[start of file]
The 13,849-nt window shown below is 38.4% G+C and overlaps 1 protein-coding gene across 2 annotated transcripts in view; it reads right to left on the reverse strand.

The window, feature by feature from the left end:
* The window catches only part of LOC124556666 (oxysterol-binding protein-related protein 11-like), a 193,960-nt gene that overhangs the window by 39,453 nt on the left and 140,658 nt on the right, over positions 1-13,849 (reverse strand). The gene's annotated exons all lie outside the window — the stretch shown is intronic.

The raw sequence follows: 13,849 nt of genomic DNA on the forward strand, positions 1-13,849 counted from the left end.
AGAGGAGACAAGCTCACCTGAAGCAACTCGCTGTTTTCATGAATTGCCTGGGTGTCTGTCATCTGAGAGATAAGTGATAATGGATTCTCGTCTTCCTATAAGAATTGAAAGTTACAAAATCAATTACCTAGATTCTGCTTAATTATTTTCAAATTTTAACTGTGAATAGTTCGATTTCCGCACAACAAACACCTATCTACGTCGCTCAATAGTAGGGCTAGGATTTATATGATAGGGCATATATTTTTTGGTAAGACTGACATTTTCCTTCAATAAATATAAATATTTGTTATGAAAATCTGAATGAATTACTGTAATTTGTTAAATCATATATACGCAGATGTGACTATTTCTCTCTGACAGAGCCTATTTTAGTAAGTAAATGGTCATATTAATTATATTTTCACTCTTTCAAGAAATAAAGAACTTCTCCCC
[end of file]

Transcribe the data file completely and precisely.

The 13,849-nt window shown below is 38.4% G+C and overlaps 1 protein-coding gene across 2 annotated transcripts in view; it reads right to left on the reverse strand.

The window, feature by feature from the left end:
* The window catches only part of LOC124556666 (oxysterol-binding protein-related protein 11-like), a 193,960-nt gene that overhangs the window by 39,453 nt on the left and 140,658 nt on the right, over positions 1-13,849 (reverse strand). The gene's annotated exons all lie outside the window — the stretch shown is intronic.

The raw sequence follows: 13,849 nt of genomic DNA on the forward strand, positions 1-13,849 counted from the left end.
AGAGGAGACAAGCTCACCTGAAGCAACTCGCTGTTTTCATGAATTGCCTGGGTGTCTGTCATCTGAGAGATAAGTGATAATGGATTCTCGTCTTCCTATAAGAATTGAAAGTTACAAAATCAATTACCTAGATTCTGCTTAATTATTTTCAAATTTTAACTGTGAATAGTTCGATTTCCGCACAACAAACACCTATCTACGTCGCTCAATAGTAGGGCTAGGATTTATATGATAGGGCATATATTTTTTGGTAAGACTGACATTTTCCTTCAATAAATATAAATATTTGTTATGAAAATCTGAATGAATTACTGTAATTTGTTAAATCATATATACGCAGATGTGACTATTTCTCTCTGACAGAGCCTATTTTAGTAAGTAAATGGTCATATTAATTATATTTTCACTCTTTCAAGAAATAAAGAACTTCTCCCC